By: Audra Lampkins and the 1st year students at Bloomington Center
During the first-year students’ social thinking group on Thursdays I decided to split the students up into two groups. I wanted students to be involved in the writing process for the article. I also wanted to get feedback from the students about what they have learned. Each group had to determine the leader and their note taker.
We discussed what is expected and unexpected of participants during group work using a variety of materials: Michelle Garcia Winner’s behavior map, social thinking worksheets, and Lesson 58 from a Jed Baker book. This is the map the students came up with when they are working as a group in school, at CIP, for study sessions, and so on.
Expected Behaviors -> How it Makes Others Feel -> How You Feel About Yourself
Unexpected Behaviors -> How it Makes Others Feel -> How You Feel About Yourself
After we completed this list they were given time to work together to answer questions. We initially started off by working on one question for about five minutes. While they were working, I would walk around and remind them of what is expected.
I provided positive feedback to students that were engaged in expected behaviors. By doing this, other students noticed and adjusted their behaviors.
After the first two questions, I allowed the students to have more time to complete the last two questions consecutively. I continued my role, this time only reinforcing good behaviors and not reminding the students of the expected behaviors. Below is a list of questions the students answered and each groups response:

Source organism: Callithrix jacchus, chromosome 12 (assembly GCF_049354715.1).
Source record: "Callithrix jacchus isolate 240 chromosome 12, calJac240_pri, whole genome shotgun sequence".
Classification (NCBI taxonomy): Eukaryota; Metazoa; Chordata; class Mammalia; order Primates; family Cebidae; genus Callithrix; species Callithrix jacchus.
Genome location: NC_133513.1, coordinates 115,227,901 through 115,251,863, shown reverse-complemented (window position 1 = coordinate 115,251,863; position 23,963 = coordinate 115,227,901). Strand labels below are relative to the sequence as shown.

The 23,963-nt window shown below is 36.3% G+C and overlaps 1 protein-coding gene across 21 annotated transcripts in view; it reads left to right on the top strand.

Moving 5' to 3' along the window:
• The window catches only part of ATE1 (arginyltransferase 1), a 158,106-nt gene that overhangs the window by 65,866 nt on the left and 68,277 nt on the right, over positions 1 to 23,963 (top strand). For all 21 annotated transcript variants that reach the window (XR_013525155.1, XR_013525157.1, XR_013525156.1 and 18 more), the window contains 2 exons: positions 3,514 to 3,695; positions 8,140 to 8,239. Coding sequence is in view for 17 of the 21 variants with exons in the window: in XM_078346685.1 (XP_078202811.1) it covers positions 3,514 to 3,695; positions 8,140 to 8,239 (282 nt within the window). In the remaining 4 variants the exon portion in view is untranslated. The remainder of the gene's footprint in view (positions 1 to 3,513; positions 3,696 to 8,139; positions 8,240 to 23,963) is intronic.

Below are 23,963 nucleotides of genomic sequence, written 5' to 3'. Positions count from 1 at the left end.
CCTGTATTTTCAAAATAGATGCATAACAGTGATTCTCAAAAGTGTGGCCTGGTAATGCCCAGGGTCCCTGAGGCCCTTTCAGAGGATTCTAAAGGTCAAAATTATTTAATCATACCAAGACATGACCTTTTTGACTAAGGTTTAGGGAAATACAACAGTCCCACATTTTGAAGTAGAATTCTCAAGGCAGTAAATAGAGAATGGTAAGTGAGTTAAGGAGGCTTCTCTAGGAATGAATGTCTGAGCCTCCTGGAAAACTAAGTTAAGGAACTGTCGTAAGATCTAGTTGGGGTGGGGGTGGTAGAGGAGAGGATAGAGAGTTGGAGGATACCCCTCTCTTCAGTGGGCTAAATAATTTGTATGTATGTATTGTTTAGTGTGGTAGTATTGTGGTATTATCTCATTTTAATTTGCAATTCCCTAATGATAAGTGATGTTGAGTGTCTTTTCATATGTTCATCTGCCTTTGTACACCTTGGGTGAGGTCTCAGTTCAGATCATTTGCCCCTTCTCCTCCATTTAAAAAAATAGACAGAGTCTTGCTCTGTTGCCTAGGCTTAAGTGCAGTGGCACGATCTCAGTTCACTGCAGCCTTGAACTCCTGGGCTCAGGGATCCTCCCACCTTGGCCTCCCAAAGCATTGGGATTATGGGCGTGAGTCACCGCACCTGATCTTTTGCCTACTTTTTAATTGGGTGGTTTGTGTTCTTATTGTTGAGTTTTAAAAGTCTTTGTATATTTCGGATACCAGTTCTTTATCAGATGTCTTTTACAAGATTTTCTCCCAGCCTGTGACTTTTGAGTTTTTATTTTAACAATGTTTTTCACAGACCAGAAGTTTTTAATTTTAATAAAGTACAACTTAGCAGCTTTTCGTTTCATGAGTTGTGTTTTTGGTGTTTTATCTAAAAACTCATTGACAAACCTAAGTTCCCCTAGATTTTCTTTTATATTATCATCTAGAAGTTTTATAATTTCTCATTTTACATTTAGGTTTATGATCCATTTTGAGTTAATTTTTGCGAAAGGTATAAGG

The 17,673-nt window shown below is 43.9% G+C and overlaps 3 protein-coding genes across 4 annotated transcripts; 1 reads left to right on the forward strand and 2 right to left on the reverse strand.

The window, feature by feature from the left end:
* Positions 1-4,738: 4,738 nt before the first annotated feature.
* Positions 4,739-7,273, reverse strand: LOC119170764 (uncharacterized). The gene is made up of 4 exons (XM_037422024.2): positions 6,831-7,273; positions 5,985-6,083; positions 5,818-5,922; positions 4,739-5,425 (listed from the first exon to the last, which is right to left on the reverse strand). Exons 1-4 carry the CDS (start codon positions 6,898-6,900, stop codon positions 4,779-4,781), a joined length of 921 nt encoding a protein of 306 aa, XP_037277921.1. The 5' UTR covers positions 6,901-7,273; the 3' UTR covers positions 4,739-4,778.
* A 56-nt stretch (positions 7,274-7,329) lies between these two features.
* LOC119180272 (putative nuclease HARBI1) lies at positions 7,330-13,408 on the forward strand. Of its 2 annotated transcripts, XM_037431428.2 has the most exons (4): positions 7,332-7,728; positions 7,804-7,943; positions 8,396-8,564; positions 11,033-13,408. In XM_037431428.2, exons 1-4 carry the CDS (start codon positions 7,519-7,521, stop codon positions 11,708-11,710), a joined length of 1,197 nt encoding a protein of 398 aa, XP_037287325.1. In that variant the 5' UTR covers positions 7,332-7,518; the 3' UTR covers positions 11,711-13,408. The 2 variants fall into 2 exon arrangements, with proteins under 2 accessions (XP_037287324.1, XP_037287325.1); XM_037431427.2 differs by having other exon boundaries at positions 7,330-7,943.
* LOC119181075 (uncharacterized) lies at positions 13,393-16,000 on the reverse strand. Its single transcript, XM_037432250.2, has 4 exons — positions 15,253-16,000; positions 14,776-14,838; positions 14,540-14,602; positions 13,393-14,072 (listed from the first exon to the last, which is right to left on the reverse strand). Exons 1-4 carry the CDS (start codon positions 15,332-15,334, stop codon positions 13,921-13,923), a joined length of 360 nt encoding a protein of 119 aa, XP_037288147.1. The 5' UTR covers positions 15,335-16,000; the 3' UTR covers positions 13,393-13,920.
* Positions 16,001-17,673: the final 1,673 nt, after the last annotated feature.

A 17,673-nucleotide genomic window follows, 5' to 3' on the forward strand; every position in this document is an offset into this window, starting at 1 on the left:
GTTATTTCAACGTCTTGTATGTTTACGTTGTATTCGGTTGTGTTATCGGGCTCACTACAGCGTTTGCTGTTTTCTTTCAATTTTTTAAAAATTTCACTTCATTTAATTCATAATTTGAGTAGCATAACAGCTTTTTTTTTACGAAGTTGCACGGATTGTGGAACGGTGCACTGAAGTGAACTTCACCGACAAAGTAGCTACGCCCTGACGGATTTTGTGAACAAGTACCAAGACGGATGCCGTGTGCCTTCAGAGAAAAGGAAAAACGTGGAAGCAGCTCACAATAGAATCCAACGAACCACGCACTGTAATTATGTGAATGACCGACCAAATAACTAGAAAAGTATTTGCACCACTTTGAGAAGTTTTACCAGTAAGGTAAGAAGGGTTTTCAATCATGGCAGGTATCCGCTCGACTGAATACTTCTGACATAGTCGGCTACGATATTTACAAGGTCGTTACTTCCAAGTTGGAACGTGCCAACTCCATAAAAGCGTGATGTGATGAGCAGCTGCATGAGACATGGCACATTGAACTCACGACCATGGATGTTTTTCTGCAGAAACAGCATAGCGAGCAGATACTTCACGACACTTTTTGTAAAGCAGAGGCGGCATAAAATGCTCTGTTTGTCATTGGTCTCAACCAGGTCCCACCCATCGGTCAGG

What Have You Learned About Yourself?
- Expected vs. unexpected behaviors
- Initiating a conversation
- Cell phone etiquette
- Group conversations
- When you are feeling anxious
- Personal space
- Nonverbal cues
- Visual appearance
- How to make friends
- How not to get anxious
- How to respect people’s boundaries (verbally and physically) if you are anxious
- What people like to talk about
- What people like
- How to talk to people
Other questions include: How have you used these skills with students and staff at CIP? Outside of CIP? To make new friends or contacts?
After the meeting, I talked with the leaders of these groups. For the women’s group, Adria was selected as the leader. “Adria, how do you feel about the progress you have made in this social program?” Adria had this to say:
“I was talking to my parents and I think actually that social thinking is the area that I have improved in the most. Before I came here I was less confident socially. I didn’t conceptualize things like personal space or the importance of eye contact and initiating conversation with people in my class.”
“I have not mastered these skills but, they are emerging. Little by little I can see big gains in this area. I feel that going back to my former college will be an easier experience for me. I am more confident, I have a better handle on what I need to work on, and how I can work on them. I feel that these gains will be apparent to others. There is no amount of money that you can put on the value of this social thinking program at Bloomington.”